Discussing Obama's "bitter" comments, George Will today argues that the sentiments "fulfill liberalism's transformation since Franklin Roosevelt."
What had been under FDR a celebration of America and the values of its working people has become a doctrine of condescension toward those people and the supposedly coarse and vulgar country that pleases them. When a supporter told Adlai Stevenson, the losing Democratic presidential nominee in 1952 and 1956, that thinking people supported him, Stevenson said, "Yes, but I need to win a majority."
So let's stipulate that Will is right that some liberals hold under-educated Americans in contempt. Isn't it strange that many of these same liberals defend the very public education system that arguably created the "under-educated" masses? And that resist promising policies that might improve said education system, such as tough-minded accountability, high-quality charter schools, and a more limited role for teachers unions? If these liberals want more Americans to be "thinking people," why don't they jump on the education reform bandwagon?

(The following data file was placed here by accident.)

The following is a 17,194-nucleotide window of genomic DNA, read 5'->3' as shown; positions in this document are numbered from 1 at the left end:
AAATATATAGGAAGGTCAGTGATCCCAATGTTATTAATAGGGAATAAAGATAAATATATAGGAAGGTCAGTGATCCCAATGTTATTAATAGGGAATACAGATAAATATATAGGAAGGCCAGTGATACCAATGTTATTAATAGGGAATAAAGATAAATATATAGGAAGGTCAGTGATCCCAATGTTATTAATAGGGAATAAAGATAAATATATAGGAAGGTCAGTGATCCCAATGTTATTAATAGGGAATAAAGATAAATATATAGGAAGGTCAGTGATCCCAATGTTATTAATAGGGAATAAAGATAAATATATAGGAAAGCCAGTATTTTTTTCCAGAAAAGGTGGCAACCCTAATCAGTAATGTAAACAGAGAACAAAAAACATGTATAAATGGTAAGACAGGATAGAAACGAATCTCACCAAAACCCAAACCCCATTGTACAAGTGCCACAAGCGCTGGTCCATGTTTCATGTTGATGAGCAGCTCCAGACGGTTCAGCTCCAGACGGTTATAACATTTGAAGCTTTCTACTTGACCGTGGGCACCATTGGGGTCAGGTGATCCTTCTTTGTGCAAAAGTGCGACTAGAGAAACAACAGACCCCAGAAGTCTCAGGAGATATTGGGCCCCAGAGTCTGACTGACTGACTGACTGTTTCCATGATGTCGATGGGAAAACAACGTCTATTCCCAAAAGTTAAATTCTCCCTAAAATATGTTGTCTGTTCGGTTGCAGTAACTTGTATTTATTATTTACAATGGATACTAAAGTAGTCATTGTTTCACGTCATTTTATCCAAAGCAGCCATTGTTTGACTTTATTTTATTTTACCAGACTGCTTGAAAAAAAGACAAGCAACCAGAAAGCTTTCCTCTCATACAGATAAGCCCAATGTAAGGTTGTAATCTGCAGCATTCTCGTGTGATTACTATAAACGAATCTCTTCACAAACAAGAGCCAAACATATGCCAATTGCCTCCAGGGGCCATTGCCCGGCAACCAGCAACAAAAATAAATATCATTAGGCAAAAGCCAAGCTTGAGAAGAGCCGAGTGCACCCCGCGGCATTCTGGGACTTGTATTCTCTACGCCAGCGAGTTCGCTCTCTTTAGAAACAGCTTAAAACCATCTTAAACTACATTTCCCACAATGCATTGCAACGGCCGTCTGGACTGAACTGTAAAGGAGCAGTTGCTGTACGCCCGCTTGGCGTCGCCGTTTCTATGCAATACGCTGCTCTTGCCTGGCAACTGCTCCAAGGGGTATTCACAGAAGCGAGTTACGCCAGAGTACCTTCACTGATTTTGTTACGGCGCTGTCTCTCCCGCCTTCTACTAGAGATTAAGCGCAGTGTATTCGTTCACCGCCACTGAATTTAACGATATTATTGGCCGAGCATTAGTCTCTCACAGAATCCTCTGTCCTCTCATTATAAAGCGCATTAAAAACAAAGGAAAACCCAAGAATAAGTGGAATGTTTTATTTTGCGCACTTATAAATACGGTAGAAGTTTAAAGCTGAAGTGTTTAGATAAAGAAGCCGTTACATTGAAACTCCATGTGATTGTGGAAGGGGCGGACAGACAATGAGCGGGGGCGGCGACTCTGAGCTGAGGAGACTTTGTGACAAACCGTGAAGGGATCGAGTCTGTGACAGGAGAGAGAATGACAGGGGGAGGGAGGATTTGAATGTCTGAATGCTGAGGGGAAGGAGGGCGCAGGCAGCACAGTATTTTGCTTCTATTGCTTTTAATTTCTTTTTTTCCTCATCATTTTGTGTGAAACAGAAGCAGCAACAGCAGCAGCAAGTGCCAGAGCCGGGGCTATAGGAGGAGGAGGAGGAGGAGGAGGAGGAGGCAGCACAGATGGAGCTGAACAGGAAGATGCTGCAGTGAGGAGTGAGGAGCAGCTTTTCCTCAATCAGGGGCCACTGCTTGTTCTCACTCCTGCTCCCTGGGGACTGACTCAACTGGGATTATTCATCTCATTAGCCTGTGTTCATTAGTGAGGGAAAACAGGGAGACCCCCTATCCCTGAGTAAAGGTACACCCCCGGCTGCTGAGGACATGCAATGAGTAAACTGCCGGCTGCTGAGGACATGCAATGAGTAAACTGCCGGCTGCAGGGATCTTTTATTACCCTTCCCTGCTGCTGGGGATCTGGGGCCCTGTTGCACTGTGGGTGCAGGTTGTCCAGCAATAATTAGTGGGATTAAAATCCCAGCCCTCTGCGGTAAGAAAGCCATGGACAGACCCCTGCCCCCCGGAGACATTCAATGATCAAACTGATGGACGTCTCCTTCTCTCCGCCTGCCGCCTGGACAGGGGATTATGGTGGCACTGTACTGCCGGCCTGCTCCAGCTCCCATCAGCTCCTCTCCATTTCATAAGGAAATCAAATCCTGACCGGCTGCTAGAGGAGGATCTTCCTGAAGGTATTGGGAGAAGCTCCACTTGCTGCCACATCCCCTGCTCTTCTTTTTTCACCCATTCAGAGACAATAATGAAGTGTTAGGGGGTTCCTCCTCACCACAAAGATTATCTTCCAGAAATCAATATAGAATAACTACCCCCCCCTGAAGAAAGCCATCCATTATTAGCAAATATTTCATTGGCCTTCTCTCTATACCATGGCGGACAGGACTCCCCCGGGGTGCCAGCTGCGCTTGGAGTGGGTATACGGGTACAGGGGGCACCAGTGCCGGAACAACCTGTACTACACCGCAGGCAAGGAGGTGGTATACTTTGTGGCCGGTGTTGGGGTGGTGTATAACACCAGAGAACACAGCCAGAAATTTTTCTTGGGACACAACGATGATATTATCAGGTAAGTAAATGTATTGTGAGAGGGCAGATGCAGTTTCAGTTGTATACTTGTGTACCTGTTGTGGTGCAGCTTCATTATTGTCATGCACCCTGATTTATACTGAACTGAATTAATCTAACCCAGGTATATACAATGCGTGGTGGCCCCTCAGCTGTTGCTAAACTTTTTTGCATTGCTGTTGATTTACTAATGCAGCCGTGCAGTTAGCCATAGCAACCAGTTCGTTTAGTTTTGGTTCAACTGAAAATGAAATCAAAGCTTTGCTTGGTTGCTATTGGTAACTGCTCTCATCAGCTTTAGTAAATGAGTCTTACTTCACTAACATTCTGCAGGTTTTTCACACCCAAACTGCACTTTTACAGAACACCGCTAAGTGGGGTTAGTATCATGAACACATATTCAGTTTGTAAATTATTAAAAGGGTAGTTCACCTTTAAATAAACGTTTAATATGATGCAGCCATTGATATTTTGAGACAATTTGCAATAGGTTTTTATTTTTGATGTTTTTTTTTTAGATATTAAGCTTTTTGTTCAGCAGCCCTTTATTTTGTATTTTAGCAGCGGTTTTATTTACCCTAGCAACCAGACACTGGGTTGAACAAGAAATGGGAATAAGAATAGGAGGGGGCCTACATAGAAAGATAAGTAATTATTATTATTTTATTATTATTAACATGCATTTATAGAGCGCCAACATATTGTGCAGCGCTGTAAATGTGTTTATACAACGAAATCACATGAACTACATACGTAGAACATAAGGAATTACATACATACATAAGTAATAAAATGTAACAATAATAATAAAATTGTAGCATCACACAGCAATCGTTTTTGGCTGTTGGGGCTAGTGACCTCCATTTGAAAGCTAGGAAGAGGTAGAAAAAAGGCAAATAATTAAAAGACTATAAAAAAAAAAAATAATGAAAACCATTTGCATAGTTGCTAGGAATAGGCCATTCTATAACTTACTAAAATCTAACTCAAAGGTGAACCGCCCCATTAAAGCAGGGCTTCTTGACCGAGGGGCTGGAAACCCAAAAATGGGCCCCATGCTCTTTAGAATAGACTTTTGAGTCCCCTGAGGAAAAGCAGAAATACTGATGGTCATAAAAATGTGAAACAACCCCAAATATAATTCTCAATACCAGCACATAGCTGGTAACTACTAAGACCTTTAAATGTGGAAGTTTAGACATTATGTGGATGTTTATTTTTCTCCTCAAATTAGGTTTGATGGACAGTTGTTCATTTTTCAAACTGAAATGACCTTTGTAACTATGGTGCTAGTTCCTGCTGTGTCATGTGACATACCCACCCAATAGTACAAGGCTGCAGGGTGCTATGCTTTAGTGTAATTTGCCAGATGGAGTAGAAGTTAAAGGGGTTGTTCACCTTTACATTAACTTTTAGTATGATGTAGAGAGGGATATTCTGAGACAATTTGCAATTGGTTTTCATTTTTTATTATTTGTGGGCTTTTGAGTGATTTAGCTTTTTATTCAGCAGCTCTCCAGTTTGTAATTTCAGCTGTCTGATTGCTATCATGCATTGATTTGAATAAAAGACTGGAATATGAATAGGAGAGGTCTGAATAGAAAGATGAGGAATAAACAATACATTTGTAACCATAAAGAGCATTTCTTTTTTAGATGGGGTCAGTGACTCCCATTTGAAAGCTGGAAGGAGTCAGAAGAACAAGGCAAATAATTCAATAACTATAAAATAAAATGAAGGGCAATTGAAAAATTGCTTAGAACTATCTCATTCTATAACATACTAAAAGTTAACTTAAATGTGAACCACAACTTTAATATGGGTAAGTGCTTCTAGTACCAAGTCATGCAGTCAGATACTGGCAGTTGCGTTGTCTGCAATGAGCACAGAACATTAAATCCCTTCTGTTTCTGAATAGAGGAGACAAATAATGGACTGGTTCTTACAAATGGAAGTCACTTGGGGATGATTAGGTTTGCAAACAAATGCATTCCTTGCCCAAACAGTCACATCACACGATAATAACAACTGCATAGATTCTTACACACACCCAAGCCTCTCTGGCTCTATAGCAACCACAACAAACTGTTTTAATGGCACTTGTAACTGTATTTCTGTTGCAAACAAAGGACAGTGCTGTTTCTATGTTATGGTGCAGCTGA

I know: it's because for decades we've sold education reform as a solution to the crisis of urban America--closing achieving gaps and all--and not to the "crisis" of beer-guzzling, bible-thumping, shotgun-shooting rural white America. Maybe if No Child Left Behind broke out achievement data by religious affiliation (including Evangelical Christians) and cultural affiliation (including NASCAR fans), liberals would finally sign up.